“Financial Nonfat.” This is what Facebook prompted me to type into the security box before publishing the link to my latest blog post. Who the f*ck’s job is it to sit at a desk and come up with these obscure and senseless phrases for people to prove they aren’t computer-hacking, virus-spreading robots, and how much acid are they required to drop every day before their shift in order to brew up these security words? Why can’t this be my job? I can do it better than anyone else. Watch.
Am I hired? Dumb.
Every year I forget what summer feels like. The cold, long winter months seem to drag on longer and longer with each passing year, and the concept of heat and humidity become so distant and unfamiliar to me that they almost become a figment of my imagination. Then July approaches, and I remember. Fast. I checked the weather for this afternoon on NOAA first thing this morning. The forecast? 96 degrees Fahrenheit, 78% humidity, heat index of 102. Disgusting. I can’t live like this, folks. My forehead sweats like a hitch-hiking road whore in Vegas. My face becomes greasier than a Jiffy Lube parking lot within minutes of being exposed to the fiery blaze. I shouldn’t bother applying makeup in the mornings, because it melts off my face like margarine on a wrought iron skillet. I look like Amy Winehouse by 10:30 a.m., and Lindsay Lohan by high noon. Not ideal.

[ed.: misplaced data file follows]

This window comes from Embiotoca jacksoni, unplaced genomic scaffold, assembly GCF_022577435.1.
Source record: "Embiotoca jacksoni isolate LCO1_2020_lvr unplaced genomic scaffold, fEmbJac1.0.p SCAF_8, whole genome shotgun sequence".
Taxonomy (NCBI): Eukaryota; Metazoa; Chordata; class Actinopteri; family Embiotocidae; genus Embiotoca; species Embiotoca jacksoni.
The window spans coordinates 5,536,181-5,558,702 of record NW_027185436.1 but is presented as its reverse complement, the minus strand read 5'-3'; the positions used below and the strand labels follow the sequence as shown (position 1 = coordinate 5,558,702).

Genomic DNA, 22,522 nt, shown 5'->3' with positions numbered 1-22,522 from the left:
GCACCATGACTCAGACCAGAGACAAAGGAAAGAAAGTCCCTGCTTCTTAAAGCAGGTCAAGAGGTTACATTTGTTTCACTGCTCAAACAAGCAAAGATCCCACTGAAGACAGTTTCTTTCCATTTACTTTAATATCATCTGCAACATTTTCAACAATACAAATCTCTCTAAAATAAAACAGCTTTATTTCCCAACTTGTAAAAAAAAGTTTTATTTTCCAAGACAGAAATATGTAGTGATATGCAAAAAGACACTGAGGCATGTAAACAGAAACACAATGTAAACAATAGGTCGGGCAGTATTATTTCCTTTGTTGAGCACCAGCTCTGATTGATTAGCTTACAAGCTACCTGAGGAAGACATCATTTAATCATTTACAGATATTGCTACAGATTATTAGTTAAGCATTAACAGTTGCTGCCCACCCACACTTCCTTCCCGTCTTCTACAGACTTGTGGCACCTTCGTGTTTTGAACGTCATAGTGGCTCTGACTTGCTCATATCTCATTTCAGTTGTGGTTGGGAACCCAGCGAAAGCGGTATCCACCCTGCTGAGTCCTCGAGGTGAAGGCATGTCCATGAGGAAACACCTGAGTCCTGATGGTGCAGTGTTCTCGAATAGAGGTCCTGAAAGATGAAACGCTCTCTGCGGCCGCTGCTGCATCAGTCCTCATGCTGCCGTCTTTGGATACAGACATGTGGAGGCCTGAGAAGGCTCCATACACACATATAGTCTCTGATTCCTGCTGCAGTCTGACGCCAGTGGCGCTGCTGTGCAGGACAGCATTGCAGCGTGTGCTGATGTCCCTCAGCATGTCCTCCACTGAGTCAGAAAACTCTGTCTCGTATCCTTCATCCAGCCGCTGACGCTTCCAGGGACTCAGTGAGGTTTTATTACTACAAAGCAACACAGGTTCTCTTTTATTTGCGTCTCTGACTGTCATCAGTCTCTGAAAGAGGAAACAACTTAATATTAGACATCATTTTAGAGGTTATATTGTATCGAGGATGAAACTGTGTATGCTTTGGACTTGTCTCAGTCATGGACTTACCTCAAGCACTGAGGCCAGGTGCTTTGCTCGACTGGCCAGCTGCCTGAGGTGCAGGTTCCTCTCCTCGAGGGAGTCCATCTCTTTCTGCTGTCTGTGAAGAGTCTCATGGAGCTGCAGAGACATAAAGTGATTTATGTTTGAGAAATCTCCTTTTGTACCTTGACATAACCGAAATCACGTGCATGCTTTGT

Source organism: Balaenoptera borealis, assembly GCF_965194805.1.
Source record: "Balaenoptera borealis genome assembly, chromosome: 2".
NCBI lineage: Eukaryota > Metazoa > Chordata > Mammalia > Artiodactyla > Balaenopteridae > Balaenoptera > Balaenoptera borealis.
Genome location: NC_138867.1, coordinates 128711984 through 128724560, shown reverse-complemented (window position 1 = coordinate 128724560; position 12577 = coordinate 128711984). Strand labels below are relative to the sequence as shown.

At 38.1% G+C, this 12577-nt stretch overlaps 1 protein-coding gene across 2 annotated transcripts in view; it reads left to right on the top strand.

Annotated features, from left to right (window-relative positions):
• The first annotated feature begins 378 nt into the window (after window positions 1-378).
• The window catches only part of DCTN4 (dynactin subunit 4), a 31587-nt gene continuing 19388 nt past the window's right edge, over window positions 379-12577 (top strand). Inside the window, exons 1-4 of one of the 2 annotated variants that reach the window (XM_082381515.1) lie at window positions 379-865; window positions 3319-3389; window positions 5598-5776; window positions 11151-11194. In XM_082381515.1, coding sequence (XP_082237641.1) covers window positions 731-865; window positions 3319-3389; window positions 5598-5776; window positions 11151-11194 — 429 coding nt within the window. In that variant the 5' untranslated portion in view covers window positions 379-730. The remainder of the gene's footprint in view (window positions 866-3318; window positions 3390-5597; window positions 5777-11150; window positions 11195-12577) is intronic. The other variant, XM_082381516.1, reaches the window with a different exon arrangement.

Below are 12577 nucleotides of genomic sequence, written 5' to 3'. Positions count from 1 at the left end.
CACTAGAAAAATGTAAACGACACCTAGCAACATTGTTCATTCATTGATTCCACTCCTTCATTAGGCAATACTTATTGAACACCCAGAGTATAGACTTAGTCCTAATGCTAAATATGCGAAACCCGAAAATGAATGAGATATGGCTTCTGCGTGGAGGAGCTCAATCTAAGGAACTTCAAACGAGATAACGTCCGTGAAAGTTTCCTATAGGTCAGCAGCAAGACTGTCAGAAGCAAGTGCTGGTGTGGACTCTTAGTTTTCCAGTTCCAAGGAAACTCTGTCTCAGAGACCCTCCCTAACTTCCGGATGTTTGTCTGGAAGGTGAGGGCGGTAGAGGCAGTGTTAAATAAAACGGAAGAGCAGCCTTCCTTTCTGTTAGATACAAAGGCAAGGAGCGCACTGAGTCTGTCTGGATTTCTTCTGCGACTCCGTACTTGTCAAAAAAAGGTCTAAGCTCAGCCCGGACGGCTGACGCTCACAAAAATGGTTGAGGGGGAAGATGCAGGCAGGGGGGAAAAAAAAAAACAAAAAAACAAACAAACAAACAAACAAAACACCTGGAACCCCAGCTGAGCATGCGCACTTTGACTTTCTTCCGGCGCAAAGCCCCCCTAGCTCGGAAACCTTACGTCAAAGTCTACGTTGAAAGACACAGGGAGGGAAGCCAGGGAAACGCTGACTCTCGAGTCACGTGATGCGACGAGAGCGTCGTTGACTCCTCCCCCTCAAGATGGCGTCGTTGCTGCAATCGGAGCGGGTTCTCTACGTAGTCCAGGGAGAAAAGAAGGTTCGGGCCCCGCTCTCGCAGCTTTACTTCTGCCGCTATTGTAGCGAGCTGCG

Trent left me in the truck for 6 or 7 minutes just now as he pumped gas at the filling station and moseyed inside to get a bottle of water. As he turned the keys in the ignition, stopped the car from running, and stepped out of the vehicle to pump gas, my thighs immediately began to sweat and stick to the passenger seat. The air in the truck instantly became thick and heavy. I looked up, and saw a middle-aged, overweight Hell’s Angels wanna-be dad with a double chin the size of Ohio and a ginger-beard, leaning on his motorcycle, waiting for his tank to fill. This was the last thing I was going to see before my death. Great.
The truck heated up like an Electrolux Oven faster than you can say “a monkey’s uncle.” My internal instincts said “It’s time to panic, Becca. You need to get out of this car. You’re dying.” I started to cook. Literally cook. My insides were smoking. It smelled like Famous Dave’s. Just when I was about to bust out of the truck and gasp for breath, Trent strolled up to the car and opened the driver’s side door. It was a close call.
The point is, humidity can suck my D, and I would appreciate it if Mother Nature stopped being so bossy and kept the temperature a sexy 83 degrees at a maximum so that I can enjoy my summer months instead of dread them. The end.
“I don’t have only $20 just to f*ck with you—like I’m not trying to be an asshole, I just don’t have very much money!”